The Home School Court Report
Vol. XXV
No. 5
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September/October
2009

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MASSACHUSETTS

Bruises Equal DCF Intervention Regardless of Cause

Two recent Massachusetts cases demonstrate that state child welfare officials and mandatory child welfare reporters (such as doctors, counselors, and teachers) may consider even minor bruises on children signs of possible abuse or neglect.

In the first case, the Joneses (name changed to protect privacy) brought their child to their family pediatrician because they were concerned about his frequent “clumsy episodes,” including a fall down some stairs that resulted in bruises. The doctor told Mrs. Jones that the child had “one bruise too many” and reported the family to the Massachusetts Department of Children and Families (DCF). This doctor also disclosed other private health information about the family that had nothing to do with the bruises. DCF investigated the incident and, even though the cause of the bruises was an accidental fall, and the family was innocent, DCF supported the allegation of neglect.

In the second case, the Dawkins family (name changed to protect privacy) administered reasonable physical discipline to their two young boys. When Mrs. Dawkins brought her children to their pediatrician for a routine checkup, the doctor noticed faint bruising on one of the boy’s legs and pressed Mrs. Dawkins for the cause. Mrs. Dawkins admitted that it was the result of a recent spanking. Because any bruising from physical discipline is considered abuse by DCF, the pediatrician called DCF, who immediately came to the office to interrogate Mrs. Dawkins and her son. After being threatened with possible arrest if she left the office, Mrs. Dawkins finally agreed to sign a “safety contract,” scrawled by the DCF employee on a scrap of paper, in which Mrs. Dawkins promised not to spank her children with an object.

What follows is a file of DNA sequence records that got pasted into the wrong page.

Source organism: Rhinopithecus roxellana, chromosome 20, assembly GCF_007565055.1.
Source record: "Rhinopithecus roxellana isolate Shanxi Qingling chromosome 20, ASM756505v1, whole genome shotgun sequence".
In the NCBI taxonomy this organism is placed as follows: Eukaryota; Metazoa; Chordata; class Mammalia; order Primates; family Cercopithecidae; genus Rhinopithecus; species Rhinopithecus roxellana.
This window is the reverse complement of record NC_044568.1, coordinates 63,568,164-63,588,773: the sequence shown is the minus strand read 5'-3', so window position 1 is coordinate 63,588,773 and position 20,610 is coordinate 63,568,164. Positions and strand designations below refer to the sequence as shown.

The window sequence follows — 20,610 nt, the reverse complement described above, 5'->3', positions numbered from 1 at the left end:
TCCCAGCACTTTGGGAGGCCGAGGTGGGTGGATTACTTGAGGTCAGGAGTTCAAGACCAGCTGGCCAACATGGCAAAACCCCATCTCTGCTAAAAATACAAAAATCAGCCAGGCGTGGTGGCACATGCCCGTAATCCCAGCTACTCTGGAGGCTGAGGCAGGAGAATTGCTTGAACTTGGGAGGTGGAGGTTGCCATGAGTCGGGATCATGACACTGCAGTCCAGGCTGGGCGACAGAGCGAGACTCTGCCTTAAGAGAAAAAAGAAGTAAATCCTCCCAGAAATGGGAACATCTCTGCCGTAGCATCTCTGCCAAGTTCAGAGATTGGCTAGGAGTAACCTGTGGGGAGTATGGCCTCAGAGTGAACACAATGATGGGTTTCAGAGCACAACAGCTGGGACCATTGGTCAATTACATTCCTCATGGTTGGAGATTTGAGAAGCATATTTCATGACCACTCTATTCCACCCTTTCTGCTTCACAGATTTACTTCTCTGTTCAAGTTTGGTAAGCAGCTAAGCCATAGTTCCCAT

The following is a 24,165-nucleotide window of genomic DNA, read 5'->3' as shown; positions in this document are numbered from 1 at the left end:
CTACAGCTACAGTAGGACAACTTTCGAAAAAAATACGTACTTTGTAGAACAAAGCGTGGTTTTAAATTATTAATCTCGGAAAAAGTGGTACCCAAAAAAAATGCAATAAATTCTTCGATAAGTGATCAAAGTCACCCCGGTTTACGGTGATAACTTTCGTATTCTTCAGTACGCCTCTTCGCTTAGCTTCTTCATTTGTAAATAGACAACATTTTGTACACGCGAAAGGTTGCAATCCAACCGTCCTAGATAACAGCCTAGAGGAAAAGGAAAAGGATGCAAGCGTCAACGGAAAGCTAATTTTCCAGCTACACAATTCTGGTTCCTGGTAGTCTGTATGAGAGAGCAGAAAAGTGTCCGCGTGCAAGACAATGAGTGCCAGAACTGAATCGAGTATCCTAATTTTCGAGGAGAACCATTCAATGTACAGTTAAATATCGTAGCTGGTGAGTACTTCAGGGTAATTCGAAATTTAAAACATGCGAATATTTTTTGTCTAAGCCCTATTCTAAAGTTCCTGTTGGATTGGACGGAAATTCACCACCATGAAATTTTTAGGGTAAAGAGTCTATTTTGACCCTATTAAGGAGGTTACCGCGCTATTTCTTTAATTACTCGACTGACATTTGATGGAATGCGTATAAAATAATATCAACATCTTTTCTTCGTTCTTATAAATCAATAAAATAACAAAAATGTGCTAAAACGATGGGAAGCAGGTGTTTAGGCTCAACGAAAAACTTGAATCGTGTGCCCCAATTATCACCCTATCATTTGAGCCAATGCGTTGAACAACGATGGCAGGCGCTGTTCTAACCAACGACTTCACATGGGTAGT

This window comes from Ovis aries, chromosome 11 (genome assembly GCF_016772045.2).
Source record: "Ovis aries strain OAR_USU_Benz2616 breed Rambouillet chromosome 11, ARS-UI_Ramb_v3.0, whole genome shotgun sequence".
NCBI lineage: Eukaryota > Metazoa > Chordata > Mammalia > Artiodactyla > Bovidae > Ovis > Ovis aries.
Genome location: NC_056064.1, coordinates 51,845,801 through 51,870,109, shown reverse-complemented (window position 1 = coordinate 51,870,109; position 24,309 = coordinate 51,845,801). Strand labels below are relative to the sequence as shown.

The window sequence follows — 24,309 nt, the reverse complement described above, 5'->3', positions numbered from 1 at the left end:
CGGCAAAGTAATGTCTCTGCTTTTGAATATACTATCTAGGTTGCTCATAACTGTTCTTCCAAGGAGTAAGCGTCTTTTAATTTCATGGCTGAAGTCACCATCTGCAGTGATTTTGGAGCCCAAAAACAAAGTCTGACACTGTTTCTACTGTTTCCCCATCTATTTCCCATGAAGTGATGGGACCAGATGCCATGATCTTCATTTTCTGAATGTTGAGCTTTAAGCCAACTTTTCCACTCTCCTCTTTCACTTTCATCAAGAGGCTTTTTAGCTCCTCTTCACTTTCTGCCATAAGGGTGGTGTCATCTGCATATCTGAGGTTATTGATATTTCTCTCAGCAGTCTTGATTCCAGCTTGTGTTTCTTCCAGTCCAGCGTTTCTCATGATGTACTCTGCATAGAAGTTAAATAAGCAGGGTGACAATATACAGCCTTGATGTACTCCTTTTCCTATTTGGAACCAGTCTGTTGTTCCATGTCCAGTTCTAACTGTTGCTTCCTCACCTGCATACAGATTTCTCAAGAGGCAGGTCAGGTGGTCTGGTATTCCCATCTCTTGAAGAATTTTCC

Mrs. Dawkins contacted Home School Legal Defense Association Staff Attorney Michael Donnelly, who attempted to contact the social worker in this case to arrange for an amicable resolution that protected the family’s privacy and constitutional rights, but addressed the concerns raised by DCF. When Mrs. Dawkins asked the DCF workers to contact Donnelly, they accused Mrs. Dawkins of being uncooperative. The DCF workers went to the local family court, got a court order, and seized the children. Donnelly arranged to have the children returned, but the court issued a petition requiring the family to have ongoing interaction with DCF and other court-appointed “investigators” until the case is closed.

In Massachusetts, as in all of the United States, reasonable physical discipline is a legal and legitimate method of child discipline. A leading case on the issue of spanking is Cobble v. Commissioner, in which the Supreme Judicial Court held that using a belt to occasionally administer spankings, which left only temporary red marks and caused moderate pain to the child, was not abuse. Other appeals court cases have held that, in cases where actual bruising occurs, even faint bruising may be considered evidence of possible abuse by DCF. Of course, if adopted, the UN Convention on the Rights of the Child could be interpreted to ban all forms of physical discipline for any reason.

These cases illustrate that current child protection laws in Massachusetts create a system of reporting that can be easily abused. No one disputes the importance of protecting children and encouraging the reporting of obvious cases of abuse. However, reporters and child welfare officials too often overreact or over-report, subjecting families to traumatic and often unnecessary government intrusion. HSLDA hopes that parents will be better informed to make the best decisions for their children by being aware of this information.

HSLDA encourages parents to use judgment in making decisions regarding discipline and doctor visits. If a child has medical issues that require immediate attention, we encourage parents to promptly obtain that attention and care. However, parents should be aware of any bruises on their children and should be prepared to be asked about the cause of the injury by medical and possibly social services personnel. Being prepared will enable you to respond calmly rather than defensively or with anger. Members with questions about this are encouraged to contact HSLDA’s legal department.

— by Michael P. Donnelly